Easy methods of adding humus and organic materials to your soil
- Back to the Soils Main Page
- What You Should Know About Organic Materials
- The Differences Between Topsoil and Subsoil
- How To Improve Your Soil
- Inorganic Materials as Helpful Additions
- Recommendations for Lawn Soil
- Facts on Soil Acidity and Alkalinity
- Humus, Composts and Mulches
- How Mulches Save You Work and Benefit Your Soil
- Fertilizers, Commonly Called Plant Foods
- Merits of Organic and Chemical Fertilizers
- About Foliar Feeding
- Maintaining Your Soil
Now that you've worked so hard to improve your soil, be sure to keep it in its top form. All plants get their nutrients out of the soil. An old saying you should take to heart is, "Feed your soil, not your plants. The plants will take care of themselves."Among other things, lack of nutrients may cause stunting and poor defense against pests and disease. There's no way to test your soil for every possible imbalance, so what can you do to keep your soil in tip-top shape? Emulate Mother Nature. She's been doing this for million of years and has got it right.
The forest floors are covered with twigs, leaves, plant litter, bird droppings, animal and plant detritus. This matter is broken down by the microbes that live in this layer, and it is recycled into a form that is again usable by the plants and trees. Here's two steps that work with nature to give your soil the food it needs to not just sustain your plants, but give them the strength and energy to fight off pests and diseases. The improved quality of your crop is also welcome on the table!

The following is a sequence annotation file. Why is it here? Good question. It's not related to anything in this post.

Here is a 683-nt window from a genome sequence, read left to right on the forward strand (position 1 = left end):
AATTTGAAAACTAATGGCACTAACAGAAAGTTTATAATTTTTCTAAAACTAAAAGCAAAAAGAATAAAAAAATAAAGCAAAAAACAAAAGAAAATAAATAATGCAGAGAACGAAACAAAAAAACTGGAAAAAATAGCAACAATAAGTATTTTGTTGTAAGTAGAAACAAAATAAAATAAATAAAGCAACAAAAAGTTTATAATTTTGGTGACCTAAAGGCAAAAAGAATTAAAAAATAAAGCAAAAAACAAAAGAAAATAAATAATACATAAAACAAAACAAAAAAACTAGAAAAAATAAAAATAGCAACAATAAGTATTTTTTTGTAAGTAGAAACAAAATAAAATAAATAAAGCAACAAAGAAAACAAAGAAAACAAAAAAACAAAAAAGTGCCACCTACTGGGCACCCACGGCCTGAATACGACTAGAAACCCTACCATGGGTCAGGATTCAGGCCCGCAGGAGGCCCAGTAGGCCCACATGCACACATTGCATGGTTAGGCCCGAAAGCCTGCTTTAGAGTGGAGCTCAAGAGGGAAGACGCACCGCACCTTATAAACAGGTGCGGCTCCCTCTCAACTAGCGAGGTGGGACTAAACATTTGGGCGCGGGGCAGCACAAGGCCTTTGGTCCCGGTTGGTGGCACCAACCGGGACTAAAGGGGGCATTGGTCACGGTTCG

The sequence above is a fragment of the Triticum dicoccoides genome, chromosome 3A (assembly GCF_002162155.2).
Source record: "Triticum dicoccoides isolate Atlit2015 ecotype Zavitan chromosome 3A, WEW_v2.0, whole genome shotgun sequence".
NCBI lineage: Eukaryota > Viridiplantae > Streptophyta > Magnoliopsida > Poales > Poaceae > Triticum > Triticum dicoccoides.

Add compost when you dig your soil. Not the stuff you buy in bags at NurseryWorld, that's mostly wood by-products with some nitrogen added. This should be real compost you make yourself. It doesn't really matter whether it is from a rot pile in a corner of the yard or from a full-scale composting operation with bins or containers, the idea is to add compost. Since this is the main source of nutrients, it is wise to make it with an assortment of materials that can each contribute their own strengths. Go to the beach and harvest the kelp, it adds micronutrients and trace elements not commonly found in terrestrial plants (don't worry about the salt). Find someone with a horse, not too hard on the North Coast, offer to help clean the stall, and bring home the bedding for your pile. Use your kitchen scraps.
Mulch. Keep a blanket on the soil, at least two or three inches thick, preferably more. Use something that will break down into a soil food, like shredded leaves (run over them with a lawnmower). Hay, straw, wood chips or sawdust will take energy OUT of the soil until they are broken down, so mix lots of grass clippings or manure with these. Bury the mulch as compost after a year on top.